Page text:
While most cultures appreciate politeness, repeatedly using “please” and “thank you” in India can come across as insincere or obsequious flattery. Use these phrases sparingly and appropriately according to the closeness of your relationship.
Giving Items Made of Leather to Brahmins
Brahmins, who belong to the priestly class in Hinduism, traditionally avoid items made from leather which are seen as ritually impure. Gifts like wallets, purses, or belts made of leather should not be given to Brahmins.
Letting Clothing or Bags Touch Someone’s Feet
Allowing the soles of your shoes, clothing hems, or bags to touch another person’s feet is considered extremely rude in India. Feet are seen as unclean, so avoid contact between feet and other objects. Check before sitting that your feet aren’t directed at or touching someone else.
Using Feet to Move or Point at Objects
As feet are regarded as dirty, using your feet to move or point to things is unacceptable. Never use your foot to slide an object towards someone or kick an object to draw attention to it. Bending down and using your hand is always preferable.
Pointing at or Touching Religious Items with Feet or Shoes
Feet and footwear should never come in contact with or point in the direction of religious idols, books, offerings, temple thresholds, etc. Be sure to remove footwear before entering places of worship and avoid directing feet towards religious objects.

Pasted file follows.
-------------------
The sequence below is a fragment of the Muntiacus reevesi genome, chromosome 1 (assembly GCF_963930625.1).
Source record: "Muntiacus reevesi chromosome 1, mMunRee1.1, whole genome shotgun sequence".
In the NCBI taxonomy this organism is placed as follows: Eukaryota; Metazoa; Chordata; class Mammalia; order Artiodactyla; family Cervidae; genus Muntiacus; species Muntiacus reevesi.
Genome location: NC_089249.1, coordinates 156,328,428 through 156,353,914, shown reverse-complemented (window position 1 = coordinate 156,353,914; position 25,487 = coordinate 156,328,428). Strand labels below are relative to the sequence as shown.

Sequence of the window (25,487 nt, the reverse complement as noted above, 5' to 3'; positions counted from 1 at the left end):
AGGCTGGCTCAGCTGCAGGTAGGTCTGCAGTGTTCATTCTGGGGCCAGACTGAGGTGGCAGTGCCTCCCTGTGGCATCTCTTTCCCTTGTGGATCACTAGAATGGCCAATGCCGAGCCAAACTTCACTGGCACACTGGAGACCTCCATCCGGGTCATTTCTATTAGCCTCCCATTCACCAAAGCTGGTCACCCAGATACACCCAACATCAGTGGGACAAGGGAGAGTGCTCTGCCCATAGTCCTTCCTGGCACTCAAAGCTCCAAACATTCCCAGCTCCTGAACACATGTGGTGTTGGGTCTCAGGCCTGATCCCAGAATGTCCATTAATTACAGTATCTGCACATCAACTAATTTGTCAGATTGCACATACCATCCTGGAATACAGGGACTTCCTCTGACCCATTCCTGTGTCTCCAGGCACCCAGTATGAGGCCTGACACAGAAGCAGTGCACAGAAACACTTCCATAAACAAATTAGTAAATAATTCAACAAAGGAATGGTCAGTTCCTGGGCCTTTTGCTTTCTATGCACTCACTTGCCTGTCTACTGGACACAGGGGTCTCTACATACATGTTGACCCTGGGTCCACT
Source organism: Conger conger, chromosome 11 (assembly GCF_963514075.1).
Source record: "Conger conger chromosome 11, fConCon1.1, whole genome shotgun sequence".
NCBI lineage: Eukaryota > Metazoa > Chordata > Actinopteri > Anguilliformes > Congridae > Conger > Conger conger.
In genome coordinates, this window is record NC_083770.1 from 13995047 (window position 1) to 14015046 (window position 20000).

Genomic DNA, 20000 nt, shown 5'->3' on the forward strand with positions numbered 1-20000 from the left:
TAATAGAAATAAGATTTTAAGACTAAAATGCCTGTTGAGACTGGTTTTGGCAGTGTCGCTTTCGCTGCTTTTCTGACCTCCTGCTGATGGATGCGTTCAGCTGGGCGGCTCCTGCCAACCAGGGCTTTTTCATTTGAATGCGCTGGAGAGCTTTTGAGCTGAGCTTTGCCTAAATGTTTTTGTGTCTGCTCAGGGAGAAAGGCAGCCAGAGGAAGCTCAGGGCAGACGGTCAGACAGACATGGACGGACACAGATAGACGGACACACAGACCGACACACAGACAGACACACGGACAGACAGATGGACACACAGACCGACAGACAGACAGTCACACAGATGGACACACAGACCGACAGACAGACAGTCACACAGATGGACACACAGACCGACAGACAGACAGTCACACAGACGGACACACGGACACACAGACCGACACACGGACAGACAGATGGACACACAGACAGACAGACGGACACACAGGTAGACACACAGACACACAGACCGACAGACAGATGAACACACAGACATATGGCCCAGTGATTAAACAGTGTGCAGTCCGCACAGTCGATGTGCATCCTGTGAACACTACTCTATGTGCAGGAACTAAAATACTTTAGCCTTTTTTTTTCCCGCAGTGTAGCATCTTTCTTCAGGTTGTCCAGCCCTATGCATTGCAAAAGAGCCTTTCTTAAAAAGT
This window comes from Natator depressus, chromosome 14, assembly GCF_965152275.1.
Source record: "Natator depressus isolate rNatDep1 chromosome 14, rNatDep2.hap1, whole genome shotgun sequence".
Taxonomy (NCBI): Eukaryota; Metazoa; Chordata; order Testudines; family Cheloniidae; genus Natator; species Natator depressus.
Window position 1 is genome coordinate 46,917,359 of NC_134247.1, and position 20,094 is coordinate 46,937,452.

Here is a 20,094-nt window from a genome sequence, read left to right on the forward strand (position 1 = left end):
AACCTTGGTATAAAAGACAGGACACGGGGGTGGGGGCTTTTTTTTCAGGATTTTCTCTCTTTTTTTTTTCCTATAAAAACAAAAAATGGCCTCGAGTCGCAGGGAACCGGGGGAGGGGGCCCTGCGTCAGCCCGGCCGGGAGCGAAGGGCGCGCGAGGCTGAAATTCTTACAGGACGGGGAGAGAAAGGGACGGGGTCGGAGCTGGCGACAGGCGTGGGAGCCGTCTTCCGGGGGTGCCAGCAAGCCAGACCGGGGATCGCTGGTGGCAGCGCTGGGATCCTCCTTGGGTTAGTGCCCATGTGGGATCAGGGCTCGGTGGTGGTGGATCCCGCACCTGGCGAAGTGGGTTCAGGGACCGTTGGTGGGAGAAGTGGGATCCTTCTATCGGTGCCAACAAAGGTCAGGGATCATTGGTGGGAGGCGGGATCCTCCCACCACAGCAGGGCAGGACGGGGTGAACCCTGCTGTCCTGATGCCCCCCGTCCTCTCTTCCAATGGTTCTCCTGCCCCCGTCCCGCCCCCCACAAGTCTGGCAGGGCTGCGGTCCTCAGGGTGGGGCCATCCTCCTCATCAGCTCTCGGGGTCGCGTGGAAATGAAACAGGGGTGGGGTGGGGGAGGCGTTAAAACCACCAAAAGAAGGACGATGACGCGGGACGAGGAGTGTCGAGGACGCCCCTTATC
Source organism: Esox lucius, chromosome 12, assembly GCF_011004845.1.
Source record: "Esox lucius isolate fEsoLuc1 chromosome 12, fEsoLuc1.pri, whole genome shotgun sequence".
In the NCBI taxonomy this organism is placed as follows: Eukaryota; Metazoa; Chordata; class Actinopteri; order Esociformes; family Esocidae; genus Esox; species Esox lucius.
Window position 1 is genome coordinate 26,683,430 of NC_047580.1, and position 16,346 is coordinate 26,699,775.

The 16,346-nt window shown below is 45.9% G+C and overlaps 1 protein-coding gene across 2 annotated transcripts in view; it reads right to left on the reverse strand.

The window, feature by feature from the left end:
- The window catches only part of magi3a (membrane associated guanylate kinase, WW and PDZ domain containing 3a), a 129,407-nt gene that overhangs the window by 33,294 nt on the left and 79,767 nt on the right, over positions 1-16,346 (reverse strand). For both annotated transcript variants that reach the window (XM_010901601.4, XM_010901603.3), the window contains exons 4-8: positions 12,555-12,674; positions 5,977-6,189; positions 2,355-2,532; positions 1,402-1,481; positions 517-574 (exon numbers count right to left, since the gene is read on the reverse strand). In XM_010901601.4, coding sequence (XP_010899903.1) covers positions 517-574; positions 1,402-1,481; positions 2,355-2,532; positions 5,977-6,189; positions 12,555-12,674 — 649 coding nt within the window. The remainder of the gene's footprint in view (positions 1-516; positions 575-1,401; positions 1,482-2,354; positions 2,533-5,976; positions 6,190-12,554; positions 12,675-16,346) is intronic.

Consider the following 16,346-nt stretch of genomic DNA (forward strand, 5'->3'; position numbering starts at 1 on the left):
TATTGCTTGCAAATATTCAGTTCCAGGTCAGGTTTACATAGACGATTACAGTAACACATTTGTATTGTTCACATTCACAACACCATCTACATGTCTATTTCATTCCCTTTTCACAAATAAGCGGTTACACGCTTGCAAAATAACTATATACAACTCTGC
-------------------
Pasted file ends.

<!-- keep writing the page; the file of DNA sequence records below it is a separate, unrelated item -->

Touching or Picking Up Sacred Offerings
Items offered to deities like flowers, sweets, money, etc. are considered sacred once blessed. Picking up or touching these prasad offerings with your hands is disrespectful, unless you intend to accept and eat the prasad yourself.
Overstaying as a Guest
Indian culture emphasizes hospitality, and guests are treated with great respect. However, overstaying that hospitality for too long can come across as taking advantage. Make sure to depart close to when expected unless your hosts insist otherwise.
Turning Down an Offer of Food or Drink
Generously offering food, snacks, tea and water to guests is considered highly virtuous in Indian culture. Turning down an offer without a valid reason is seen as rude. Accept when your hosts offer refreshments, even if just a glass of water.
Opening Gifts in the Giver’s Presence
When receiving gifts in India, it is considered polite to wait to open gifts until the giver has left. Opening a gift in front of the giver can come across as impatient or ungrateful. Wait until you can open it privately and then call or thank the giver.
Giving Clocks, Handkerchiefs, or Scissors as Gifts
Traditionally, clocks, handkerchiefs, and scissors given as gifts in India are considered inauspicious, as they signify closing time, tears, and the severing of relationships. Avoid giving these items, especially to older individuals who adhere to superstitions.
Touching Books or Money with Feet
Touching books, money, or other valuables with your feet or shoes is greatly frowned upon, as feet are considered polluted and lower parts of the body. Be careful of how you place and handle objects that are considered pure or sacred.
Navigating culture and etiquette in India requires close observation of social norms that often differ from Western customs. Avoiding taboos around feet, the left hand, public affection, revealing clothing, and hospitality faux pas will help you avoid causing serious offence. Politeness, modesty, and using your right hand can go a long way in showing respect. India’s diversity means customs may vary, but understanding the most common taboos is a great start.